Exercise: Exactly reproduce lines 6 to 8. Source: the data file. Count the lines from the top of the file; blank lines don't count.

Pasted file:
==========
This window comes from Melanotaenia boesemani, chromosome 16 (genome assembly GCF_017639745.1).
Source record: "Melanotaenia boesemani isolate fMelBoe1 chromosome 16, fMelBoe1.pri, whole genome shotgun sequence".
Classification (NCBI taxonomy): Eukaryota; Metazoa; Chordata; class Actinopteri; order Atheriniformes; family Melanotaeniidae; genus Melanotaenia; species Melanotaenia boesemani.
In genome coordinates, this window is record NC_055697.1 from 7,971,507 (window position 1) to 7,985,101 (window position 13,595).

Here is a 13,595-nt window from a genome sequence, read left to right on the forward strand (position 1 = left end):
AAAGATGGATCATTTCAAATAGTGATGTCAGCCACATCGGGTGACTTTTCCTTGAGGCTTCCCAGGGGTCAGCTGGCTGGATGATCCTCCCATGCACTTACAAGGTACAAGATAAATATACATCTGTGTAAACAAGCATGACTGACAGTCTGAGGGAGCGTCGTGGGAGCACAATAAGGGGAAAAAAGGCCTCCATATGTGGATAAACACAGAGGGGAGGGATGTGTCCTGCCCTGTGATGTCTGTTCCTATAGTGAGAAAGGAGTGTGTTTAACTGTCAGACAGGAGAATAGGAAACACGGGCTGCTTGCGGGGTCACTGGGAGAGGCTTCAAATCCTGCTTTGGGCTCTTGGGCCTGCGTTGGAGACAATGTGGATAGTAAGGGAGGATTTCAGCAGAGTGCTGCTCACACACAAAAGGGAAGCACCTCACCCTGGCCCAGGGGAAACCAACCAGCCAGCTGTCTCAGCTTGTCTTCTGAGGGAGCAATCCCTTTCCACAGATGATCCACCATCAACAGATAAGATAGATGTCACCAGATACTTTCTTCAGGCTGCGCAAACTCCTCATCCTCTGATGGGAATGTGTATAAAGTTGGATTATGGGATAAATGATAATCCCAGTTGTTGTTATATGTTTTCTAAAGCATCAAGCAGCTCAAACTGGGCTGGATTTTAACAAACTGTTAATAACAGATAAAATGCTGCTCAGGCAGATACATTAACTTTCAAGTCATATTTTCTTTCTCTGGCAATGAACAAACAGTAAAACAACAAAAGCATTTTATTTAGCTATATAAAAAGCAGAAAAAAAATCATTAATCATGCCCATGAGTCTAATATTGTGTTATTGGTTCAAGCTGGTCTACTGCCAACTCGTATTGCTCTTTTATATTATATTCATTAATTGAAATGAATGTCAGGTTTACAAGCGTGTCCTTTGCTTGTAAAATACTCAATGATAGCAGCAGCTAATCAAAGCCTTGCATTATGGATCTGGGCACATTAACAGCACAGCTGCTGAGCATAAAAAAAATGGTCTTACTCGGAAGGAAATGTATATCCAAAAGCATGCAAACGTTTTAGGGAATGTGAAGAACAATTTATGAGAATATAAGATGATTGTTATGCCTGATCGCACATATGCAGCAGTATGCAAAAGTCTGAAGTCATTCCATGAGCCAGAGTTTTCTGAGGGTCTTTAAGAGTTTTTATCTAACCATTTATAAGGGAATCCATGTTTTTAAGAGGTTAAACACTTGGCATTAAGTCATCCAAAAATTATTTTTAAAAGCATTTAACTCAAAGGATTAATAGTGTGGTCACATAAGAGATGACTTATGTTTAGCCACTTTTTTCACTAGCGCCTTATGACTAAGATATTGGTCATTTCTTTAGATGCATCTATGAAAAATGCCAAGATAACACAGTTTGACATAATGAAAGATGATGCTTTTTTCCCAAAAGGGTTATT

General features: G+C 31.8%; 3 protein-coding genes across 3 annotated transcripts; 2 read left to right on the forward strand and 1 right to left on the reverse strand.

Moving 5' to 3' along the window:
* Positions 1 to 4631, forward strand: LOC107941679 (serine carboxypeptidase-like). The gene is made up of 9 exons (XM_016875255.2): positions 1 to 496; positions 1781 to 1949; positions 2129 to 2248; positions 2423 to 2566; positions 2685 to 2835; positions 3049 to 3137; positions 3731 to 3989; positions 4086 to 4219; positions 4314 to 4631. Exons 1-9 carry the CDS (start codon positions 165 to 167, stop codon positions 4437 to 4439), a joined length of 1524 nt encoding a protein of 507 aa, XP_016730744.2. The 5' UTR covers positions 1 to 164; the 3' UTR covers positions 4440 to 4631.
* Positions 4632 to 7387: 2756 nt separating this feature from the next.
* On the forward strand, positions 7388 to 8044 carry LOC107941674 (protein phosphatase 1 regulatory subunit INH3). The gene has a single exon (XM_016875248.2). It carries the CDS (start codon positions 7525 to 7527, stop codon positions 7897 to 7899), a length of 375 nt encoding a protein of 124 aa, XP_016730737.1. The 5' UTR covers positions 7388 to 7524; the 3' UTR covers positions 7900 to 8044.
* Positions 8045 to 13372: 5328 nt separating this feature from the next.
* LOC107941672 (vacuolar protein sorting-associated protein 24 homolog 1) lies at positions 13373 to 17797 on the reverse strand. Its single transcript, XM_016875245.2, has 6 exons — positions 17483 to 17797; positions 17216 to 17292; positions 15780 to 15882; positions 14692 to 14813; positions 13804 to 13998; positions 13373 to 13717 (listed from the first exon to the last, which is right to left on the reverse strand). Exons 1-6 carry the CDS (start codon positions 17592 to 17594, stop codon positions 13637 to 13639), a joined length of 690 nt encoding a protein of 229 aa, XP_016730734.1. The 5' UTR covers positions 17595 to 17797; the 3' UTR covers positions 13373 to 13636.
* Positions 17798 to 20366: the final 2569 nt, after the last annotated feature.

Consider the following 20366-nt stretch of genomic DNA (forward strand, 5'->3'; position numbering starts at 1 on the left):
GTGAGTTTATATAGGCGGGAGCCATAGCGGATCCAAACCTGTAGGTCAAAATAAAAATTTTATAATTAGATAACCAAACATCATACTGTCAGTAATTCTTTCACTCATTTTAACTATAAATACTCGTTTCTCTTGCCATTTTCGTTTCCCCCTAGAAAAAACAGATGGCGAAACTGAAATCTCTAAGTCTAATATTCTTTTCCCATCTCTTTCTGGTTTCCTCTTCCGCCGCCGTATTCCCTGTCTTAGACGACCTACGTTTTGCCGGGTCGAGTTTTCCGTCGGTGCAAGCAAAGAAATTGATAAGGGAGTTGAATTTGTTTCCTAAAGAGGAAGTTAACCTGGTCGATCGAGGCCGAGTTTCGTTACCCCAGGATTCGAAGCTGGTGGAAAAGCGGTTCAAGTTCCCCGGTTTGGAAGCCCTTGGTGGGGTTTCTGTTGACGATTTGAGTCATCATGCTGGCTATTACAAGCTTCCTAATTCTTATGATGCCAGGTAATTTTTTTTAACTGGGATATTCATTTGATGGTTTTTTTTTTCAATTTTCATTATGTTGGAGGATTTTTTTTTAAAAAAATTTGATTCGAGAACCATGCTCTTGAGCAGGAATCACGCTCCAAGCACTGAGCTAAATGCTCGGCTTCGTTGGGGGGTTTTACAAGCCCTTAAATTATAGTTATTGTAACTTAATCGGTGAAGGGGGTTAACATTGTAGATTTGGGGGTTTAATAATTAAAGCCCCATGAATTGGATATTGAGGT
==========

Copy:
AAAGATGGATCATTTCAAATAGTGATGTCAGCCACATCGGGTGACTTTTCCTTGAGGCTTCCCAGGGGTCAGCTGGCTGGATGATCCTCCCATGCACTTACAAGGTACAAGATAAATATACATCTGTGTAAACAAGCATGACTGACAGTCTGAGGGAGCGTCGTGGGAGCACAATAAGGGGAAAAAAGGCCTCCATATGTGGATAAACACAGAGGGGAGGGATGTGTCCTGCCCTGTGATGTCTGTTCCTATAGTGAGAAAGGAGTGTGTTTAACTGTCAGACAGGAGAATAGGAAACACGGGCTGCTTGCGGGGTCACTGGGAGAGGCTTCAAATCCTGCTTTGGGCTCTTGGGCCTGCGTTGGAGACAATGTGGATAGTAAGGGAGGATTTCAGCAGAGTGCTGCTCACACACAAAAGGGAAGCACCTCACCCTGGCCCAGGGGAAACCAACCAGCCAGCTGTCTCAGCTTGTCTTCTGAGGGAGCAATCCCTTTCCACAGATGATCCACCATCAACAGATAAGATAGATGTCACCAGATACTTTCTTCAGGCTGCGCAAACTCCTCATCCTCTGATGGGAATGTGTATAAAGTTGGATTATGGGATAAATGATAATCCCAGTTGTTGTTATATGTTTTCTAAAGCATCAAGCAGCTCAAACTGGGCTGGATTTTAACAAACTGTTAATAACAGATAAAATGCTGCTCAGGCAGATACATTAACTTTCAAGTCATATTTTCTTTCTCTGGCAATGAACAAACAGTAAAACAACAAAAGCATTTTATTTAGCTATATAAAAAGCAGAAAAAAAATCATTAATCATGCCCATGAGTCTAATATTGTGTTATTGGTTCAAGCTGGTCTACTGCCAACTCGTATTGCTCTTTTATATTATATTCATTAATTGAAATGAATGTCAGGTTTACAAGCGTGTCCTTTGCTTGTAAAATACTCAATGATAGCAGCAGCTAATCAAAGCCTTGCATTATGGATCTGGGCACATTAACAGCACAGCTGCTGAGCATAAAAAAAATGGTCTTACTCGGAAGGAAATGTATATCCAAAAGCATGCAAACGTTTTAGGGAATGTGAAGAACAATTTATGAGAATATAAGATGATTGTTATGCCTGATCGCACATATGCAGCAGTATGCAAAAGTCTGAAGTCATTCCATGAGCCAGAGTTTTCTGAGGGTCTTTAAGAGTTTTTATCTAACCATTTATAAGGGAATCCATGTTTTTAAGAGGTTAAACACTTGGCATTAAGTCATCCAAAAATTATTTTTAAAAGCATTTAACTCAAAGGATTAATAGTGTGGTCACATAAGAGATGACTTATGTTTAGCCACTTTTTTCACTAGCGCCTTATGACTAAGATATTGGTCATTTCTTTAGATGCATCTATGAAAAATGCCAAGATAACACAGTTTGACATAATGAAAGATGATGCTTTTTTCCCAAAAGGGTTATT

General features: G+C 31.8%; 3 protein-coding genes across 3 annotated transcripts; 2 read left to right on the forward strand and 1 right to left on the reverse strand.

Moving 5' to 3' along the window: